"We are reviewing the details of the matching adjustment and assessing why firms in Denmark were unable to use it," he says. "With Spain set to be the only remaining country in the EU to have any use of the MA, other member states will also likely look into the possibility of changes."
This is particularly worrying for UK regulators and insurers if the UK remains in the single market and is governed by Solvency II, given that in this scenario the PRA would have no right to vote on how the MA is reformed. Asked what changes could be made to the MA to make it more versatile for continental European insurers, Parner says it is too early to say.
Dynamic VA approved
Eiopa is yet to make a decision on precisely how the volatility adjustment (VA) should be used by internal model firms, but supervisors have inconsistent rules that the authority will want to stamp out.
Unlike the PRA, most supervisors across Europe – including those in France, Germany and the Netherlands – allow the VA to be applied "dynamically". This means internal model firms can attempt to model changes in the value of the VA under stressed conditions.
"On the VA, it does feel like Eiopa needs to opine one way or the other on whether the VA can be used under stress," says Fulcher. "The UK's view was out of line with others, so a dynamic VA could now be explicitly allowed in internal models."
The removal of UK influence on this point is particularly impactful given the UK has approved more internal models than France, Germany and Italy combined. Given the majority of internal model firms in the remaining EU member states will be modelling a dynamic VA, ruling this as against Solvency II rules in the future now seems unlikely.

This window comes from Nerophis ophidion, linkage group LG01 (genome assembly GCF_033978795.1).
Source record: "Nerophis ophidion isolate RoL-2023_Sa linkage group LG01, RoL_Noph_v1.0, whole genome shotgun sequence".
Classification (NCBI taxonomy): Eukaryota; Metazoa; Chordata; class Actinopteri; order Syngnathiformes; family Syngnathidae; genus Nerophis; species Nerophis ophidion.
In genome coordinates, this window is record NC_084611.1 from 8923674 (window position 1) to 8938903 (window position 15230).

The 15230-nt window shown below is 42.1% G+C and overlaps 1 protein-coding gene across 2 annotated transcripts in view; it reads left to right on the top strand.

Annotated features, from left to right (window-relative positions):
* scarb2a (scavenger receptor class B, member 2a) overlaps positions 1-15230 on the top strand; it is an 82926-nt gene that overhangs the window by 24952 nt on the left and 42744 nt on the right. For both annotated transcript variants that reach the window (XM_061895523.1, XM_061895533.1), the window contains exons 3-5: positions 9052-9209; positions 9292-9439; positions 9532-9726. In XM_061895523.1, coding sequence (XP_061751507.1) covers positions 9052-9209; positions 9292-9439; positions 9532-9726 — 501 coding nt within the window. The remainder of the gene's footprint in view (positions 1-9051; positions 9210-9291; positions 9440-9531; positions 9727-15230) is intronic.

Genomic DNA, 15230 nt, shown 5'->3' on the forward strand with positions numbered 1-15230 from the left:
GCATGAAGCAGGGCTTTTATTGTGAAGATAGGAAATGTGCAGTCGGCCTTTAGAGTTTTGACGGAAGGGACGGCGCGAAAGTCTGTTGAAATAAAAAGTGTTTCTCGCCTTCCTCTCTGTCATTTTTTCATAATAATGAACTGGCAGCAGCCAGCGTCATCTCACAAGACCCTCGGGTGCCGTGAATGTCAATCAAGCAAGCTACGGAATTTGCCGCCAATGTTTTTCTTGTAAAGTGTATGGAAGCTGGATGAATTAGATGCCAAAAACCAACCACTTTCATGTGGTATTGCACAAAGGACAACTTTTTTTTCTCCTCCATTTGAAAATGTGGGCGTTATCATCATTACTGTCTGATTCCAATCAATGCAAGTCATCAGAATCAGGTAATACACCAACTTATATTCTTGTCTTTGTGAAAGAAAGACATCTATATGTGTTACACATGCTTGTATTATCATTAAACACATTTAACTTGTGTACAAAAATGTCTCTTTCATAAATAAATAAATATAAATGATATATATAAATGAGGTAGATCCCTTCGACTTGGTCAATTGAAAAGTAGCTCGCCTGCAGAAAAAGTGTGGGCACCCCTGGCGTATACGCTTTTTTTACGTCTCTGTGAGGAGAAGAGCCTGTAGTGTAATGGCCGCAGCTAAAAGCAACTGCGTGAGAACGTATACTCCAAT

Risk margin unreformed
The final area of Solvency II reform impacted by Brexit, and closest to many UK lobbyists' hearts, is the risk margin. Unlike sovereign risk charges, the Commission included this in its July letter to Eiopa for consideration and the risk margin's appropriateness will therefore be assessed in 2018.
"The problem is this still seems to be a UK-only issue, even though we know it makes up more of the capital requirements under Solvency II across Europe than was ever intended," says Savill.
He says his hope is that Eiopa will in any case investigate the data and see that the risk margin needs to change given where interest rates are today. Savill says, however, that like on so many other issues, a strong UK voice for reform has been lost, and the issue may fall to the back of the queue, given it is a minor concern for markets aside from the UK.
Overall, whether it's on the issue of the UFR, sovereign risk, VA or risk margin, one side of each debate will almost certainly lose an ally as a result of Brexit.
From a UK industry perspective, it would seem as though Solvency II is about to shift towards a less economic, anti-reformist interpretation, and may encourage thoughts about a 'harder' split from the EU.